I was out with some ham radio friends who had also been over there as part of one of the air defense units. We went to Denny's to drink coffee and tell lies. As the time to head home came, we all headed out to the parking lot to finish our conversations. As we were standing out there, a truck backfired on I-10 very loudly. We all had a good laugh as we crawled out from under someone's jacked up pickup. Even though I had never been shot at directly, the hyper-vigilance thing still kicked in.

Wrapping It Up
I thought I'd wrap up this series with some random memories which I didn't mention in previous installments.

Our sister platoon's Platoon Sergeant was a wise and learned man, especially in the area of air mobile operations. He had an uncommon accent, though, and sometimes was hard to understand. He had this word he would say instead of FUBAR or SNAFU when things were messed up. I didn't understand it until many years later when I was watching a Three Stooges short, "G.I. Wanna Go Home." Moe gets into a cab and tells the driver to go to an address on "Mishugina Avenue." THAT's what he was saying, "That's mishugina."

One of our number had a CD of Garth Brooks' "No Fences" which we often listened to in the evenings before going to sleep. When I got back, I found I had trouble sleeping so it occurred to me to get a copy of that CD and play it when I went to bed. The familiar songs helped me sleep.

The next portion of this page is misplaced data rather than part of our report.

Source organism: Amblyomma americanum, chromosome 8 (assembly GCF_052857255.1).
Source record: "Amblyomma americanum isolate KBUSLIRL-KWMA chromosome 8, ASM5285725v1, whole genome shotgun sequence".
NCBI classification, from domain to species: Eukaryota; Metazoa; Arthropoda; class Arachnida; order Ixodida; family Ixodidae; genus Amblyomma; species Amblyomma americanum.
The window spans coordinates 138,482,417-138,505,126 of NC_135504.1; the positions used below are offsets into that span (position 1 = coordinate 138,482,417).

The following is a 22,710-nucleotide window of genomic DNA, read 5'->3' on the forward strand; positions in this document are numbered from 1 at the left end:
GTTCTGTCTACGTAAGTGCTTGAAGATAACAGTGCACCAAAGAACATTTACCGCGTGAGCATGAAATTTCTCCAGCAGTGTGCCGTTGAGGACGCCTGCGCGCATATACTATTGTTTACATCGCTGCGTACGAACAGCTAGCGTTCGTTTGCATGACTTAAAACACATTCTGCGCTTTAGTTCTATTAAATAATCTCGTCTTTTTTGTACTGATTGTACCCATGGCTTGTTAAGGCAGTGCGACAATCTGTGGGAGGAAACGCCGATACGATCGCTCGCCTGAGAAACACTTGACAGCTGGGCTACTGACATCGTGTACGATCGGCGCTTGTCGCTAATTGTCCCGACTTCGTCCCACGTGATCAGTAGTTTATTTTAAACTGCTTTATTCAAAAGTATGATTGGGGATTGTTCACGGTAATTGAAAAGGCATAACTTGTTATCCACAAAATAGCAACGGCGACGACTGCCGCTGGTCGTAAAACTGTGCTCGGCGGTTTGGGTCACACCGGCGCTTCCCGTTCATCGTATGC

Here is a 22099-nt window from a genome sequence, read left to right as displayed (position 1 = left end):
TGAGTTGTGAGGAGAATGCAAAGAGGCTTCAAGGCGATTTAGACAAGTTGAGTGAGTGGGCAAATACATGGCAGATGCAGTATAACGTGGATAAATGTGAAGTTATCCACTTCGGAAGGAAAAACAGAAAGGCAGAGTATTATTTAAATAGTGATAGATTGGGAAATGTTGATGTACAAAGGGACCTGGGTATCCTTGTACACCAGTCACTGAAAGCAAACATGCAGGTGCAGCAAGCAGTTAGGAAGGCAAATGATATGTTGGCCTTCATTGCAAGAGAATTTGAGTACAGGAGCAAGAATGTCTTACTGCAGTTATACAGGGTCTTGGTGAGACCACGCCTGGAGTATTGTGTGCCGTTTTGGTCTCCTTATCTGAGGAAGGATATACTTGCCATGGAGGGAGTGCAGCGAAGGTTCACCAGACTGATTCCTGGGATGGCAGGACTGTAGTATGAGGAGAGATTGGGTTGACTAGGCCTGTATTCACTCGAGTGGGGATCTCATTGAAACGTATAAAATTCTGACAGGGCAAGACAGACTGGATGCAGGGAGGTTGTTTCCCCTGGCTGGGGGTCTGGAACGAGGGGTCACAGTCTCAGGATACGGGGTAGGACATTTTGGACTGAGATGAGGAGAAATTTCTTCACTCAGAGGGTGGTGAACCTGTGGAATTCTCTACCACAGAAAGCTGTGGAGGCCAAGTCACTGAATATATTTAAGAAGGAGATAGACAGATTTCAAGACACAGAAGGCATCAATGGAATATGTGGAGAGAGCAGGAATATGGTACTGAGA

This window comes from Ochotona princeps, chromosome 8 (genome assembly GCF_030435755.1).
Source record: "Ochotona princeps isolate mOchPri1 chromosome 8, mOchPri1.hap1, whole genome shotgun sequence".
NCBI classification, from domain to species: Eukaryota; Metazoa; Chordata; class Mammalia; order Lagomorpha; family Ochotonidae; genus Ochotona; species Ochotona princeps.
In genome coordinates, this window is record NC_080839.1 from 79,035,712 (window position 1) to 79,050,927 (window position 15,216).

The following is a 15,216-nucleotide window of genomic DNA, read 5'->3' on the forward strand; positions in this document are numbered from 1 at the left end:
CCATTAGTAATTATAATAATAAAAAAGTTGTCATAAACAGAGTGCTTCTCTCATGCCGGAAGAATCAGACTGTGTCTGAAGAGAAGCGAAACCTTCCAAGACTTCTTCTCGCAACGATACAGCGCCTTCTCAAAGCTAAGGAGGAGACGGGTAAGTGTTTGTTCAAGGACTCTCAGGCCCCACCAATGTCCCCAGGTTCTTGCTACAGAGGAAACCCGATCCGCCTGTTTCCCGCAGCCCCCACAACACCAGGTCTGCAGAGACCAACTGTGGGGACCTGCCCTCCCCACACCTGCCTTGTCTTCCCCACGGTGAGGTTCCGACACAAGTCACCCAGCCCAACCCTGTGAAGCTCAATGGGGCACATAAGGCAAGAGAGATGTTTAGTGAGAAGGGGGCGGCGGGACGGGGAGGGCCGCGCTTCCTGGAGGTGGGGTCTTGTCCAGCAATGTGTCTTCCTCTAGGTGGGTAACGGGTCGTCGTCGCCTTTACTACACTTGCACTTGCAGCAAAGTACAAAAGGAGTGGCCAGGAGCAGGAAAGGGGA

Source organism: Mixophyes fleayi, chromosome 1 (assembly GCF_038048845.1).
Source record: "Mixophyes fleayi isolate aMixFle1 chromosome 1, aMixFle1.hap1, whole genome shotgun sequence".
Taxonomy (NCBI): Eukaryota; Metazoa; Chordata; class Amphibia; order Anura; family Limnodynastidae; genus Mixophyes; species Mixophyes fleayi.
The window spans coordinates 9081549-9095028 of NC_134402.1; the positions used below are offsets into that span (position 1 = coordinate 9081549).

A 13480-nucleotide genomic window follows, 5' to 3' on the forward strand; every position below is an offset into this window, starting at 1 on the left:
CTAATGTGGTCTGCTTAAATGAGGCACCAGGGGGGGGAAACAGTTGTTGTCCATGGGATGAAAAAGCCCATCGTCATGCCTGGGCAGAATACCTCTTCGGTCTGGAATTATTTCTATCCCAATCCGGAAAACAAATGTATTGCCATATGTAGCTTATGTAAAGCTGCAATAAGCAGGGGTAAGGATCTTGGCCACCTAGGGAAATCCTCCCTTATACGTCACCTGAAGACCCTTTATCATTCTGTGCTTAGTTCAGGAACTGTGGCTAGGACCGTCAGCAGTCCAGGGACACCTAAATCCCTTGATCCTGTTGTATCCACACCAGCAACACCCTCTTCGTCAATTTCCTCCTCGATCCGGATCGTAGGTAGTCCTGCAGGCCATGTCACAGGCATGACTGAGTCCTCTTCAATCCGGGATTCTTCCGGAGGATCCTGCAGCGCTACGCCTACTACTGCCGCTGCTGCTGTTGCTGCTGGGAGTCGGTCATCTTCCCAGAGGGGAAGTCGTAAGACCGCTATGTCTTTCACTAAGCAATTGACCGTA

Speaking of that CD: we made up lyrics to some of the songs on that CD to reflect the situation we were in. One line that sticks in my mind was "I'm shavin', shavin' with another guy." We did everything together, including shaving.

One of our group was describing how a septic system worked. Having lived in the city all my life, I found it rather interesting. Pondering on that thought, I came up with a urinal system using water bottles. Instead of peeing by our living areas, I buried these water bottle and duct tape monstrosities out away from our tent areas to keep the waste away from where we were living. It had mixed success.

It's always interesting to meet with others who were there at the time and exchange stories (read: lies). In 1993 I met a Lieutenant in the Czech Army who was the personal Chemical Defense Officer for one of the Saudi Princes. He said his duties were mainly to be in the Prince's retinue and travel around with him. He said it was interesting, but not very exciting.

This is part 19 in a series. Part 1 | Part 2 | Part 3 | Part 4 | Part 5 | Part 6 | Part 7 | Part 8 | Part 9 | Part 10 | Part 11 | Part 12 | Part 13 | Part 14 | Part 15 | Part 16 | Part 17 | Part 18

Wednesday, May 18, 2011

Desert Storm - Homecoming

It was such a relief to arrive back at the port of Dhahran safe and sound. We were back sleeping on cots in the relative comfort of a warehouse building within the port itself.

There was a lot of work to do to get the aircraft ready for their boat ride back to Texas. We had to uninstall and pack up the gear, fold the blades and shrink-wrap the entire body. I didn't get to participate in this operation when we prepared to leave for the Middle East because the aircraft were flown to the port and then prepared for the trip. It was a lot of hard work, but made much easier because we knew we were headed home soon.